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By Alex Netherton & Andi Thomas

Rumours that this column is a day late is due to a very, very poor excuse involving a “…broken boiler that means we can’t write just yet, honest, Richard. Yes, I suppose we don’t live in the same flat and that doesn’t really work, but, the phone line is breaking up, it’s *chhrrrrrrrrrrrrrr* *hangs up*” are just that. Really, we wanted to include the struggle of the ages. That is, of course, Manchester United versus Chelsea in the FA Cup. And what a match! Mr Rafael Benitez has made his dash for dignity, and by Jove he has got it. Let’s review just how it came to pass.

1. Couldn’t properly fit into the Chelsea blazer

A lot of us work out. A few of us even work out with some pretty intimidating weights. Boy, I’ve got sore lats as I type this just from the extensive workout I’ve been putting my torso through. Tuesday, it’s arms and back. It’s boring, but it’s part of my life. Benitez is the same. In the years of unemployment, he kept himself in fine physical and mental shape. Mentally? He launched blog. If there’s anything that screams dignity, it’s an out-of-work manager launching a blog to let the world know his views.

It’s just a shame nobody else wants to hear them and that the image of Benitez sitting typing in his pants was more pervasive than anything he actually wrote. Physically, he put on so much mass, he was like a Spanish Rob Mcelhenney. He deliberately came back physically imposing, so much so that a couple of weeks ago Alex Ferguson was too scared to approach him to shake his hand. There’s an exclusive for you, tossed to the audience with all the enthusiasm you have the right to expect. Now, of course, he can fit into the blazer, because he’s lost weight. Sorry, I mean he’s had the jacket altered. When Rafael Benitez is at a club, he even micromanages the seamstress.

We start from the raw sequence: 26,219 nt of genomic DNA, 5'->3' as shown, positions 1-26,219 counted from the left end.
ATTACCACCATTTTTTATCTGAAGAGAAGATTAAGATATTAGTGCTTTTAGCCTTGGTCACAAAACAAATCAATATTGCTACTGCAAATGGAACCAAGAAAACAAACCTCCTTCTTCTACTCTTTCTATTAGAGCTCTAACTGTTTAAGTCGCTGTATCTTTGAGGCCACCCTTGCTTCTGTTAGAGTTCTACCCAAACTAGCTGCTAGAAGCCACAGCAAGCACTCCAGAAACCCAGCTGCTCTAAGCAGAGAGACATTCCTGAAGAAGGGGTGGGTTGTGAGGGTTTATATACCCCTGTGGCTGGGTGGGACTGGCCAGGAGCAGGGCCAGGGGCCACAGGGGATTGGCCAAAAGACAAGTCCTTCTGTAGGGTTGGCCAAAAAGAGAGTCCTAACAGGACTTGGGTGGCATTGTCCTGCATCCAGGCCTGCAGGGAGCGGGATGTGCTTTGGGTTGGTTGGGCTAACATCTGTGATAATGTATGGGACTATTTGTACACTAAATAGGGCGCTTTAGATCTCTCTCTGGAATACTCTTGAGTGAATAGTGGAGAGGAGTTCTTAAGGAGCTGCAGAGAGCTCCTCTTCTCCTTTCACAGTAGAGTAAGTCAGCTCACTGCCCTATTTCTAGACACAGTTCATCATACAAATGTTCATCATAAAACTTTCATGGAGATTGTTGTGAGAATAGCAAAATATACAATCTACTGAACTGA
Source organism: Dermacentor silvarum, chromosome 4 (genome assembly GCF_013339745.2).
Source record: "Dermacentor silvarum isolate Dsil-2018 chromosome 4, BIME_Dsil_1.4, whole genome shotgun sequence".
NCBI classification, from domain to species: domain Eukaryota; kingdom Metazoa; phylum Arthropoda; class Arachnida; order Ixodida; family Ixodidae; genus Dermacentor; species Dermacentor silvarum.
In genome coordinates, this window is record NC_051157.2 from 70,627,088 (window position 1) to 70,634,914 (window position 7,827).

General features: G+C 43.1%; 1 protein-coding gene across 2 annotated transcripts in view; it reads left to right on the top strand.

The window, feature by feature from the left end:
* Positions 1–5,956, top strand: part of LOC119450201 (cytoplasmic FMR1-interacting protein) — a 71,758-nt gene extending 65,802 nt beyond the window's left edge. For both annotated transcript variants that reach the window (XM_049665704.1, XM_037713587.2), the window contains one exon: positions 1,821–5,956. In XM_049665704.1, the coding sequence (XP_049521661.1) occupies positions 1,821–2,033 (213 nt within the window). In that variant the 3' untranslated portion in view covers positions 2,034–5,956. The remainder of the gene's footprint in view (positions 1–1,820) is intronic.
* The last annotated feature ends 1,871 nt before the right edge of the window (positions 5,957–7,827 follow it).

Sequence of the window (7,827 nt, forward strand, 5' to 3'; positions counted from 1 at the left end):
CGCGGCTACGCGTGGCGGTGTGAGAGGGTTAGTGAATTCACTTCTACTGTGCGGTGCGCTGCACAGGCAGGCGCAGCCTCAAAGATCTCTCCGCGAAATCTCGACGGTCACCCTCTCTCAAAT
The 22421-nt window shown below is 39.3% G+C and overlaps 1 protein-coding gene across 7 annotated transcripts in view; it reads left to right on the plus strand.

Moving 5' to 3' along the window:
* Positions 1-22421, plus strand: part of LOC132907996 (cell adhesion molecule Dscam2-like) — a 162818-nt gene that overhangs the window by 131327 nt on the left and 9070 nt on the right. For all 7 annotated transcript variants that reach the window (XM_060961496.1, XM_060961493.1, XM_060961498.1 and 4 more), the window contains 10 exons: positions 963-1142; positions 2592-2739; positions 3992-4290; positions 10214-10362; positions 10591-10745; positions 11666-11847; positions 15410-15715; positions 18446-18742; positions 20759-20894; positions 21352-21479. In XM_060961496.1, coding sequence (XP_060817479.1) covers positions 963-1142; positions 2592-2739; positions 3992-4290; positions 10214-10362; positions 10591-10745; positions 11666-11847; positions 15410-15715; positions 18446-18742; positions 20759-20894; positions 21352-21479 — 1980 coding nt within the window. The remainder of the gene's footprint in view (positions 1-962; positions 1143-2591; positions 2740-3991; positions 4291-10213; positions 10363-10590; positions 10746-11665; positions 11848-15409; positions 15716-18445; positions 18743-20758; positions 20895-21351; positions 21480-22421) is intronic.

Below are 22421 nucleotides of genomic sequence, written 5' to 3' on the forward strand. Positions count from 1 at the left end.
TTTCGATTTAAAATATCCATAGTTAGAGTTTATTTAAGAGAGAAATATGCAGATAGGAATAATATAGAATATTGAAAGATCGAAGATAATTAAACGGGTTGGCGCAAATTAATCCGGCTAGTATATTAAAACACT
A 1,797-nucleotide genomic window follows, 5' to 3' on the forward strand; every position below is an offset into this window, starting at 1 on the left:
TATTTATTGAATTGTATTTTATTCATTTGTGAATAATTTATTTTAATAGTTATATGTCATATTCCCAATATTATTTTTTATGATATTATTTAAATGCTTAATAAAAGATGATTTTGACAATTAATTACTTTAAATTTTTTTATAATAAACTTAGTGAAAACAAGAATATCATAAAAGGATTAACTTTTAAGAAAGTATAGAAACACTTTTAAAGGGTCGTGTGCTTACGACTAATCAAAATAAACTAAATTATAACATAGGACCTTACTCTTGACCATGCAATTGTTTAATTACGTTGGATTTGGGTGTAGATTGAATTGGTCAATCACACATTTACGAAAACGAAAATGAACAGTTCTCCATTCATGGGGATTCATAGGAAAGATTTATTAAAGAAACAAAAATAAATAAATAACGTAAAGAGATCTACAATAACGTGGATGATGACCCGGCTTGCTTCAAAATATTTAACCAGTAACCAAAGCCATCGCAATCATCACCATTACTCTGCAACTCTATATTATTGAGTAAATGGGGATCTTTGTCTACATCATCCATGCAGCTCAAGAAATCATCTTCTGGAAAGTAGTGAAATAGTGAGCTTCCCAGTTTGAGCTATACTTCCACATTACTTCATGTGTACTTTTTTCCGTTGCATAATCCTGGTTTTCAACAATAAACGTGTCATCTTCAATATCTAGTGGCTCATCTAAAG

2. Blamed the board for giving him a job that he accepted

A lot of us don’t really make sense. A few of us even get recorded not making sense. Boy, I’m not making sense right now as I type this, from the extensive need to make sure I reach the word limit. Football writing—it’s boring but it’s part of my life. Benitez is the same. Having taken the job offered to him by Chelsea, he then went on to complain about the job offered to him by Chelsea that he took. In that moment as he attacked the Chelsea board who ultimately decide whether he keeps his job, he ensured that he would almost definitely not keep his job after the summer. If dignity is anything, it is a middle-aged man, off the back of years of unemployment, complaining about his circumstances. Much like we do every week in this column.

3. Gave the finger to Chelsea fans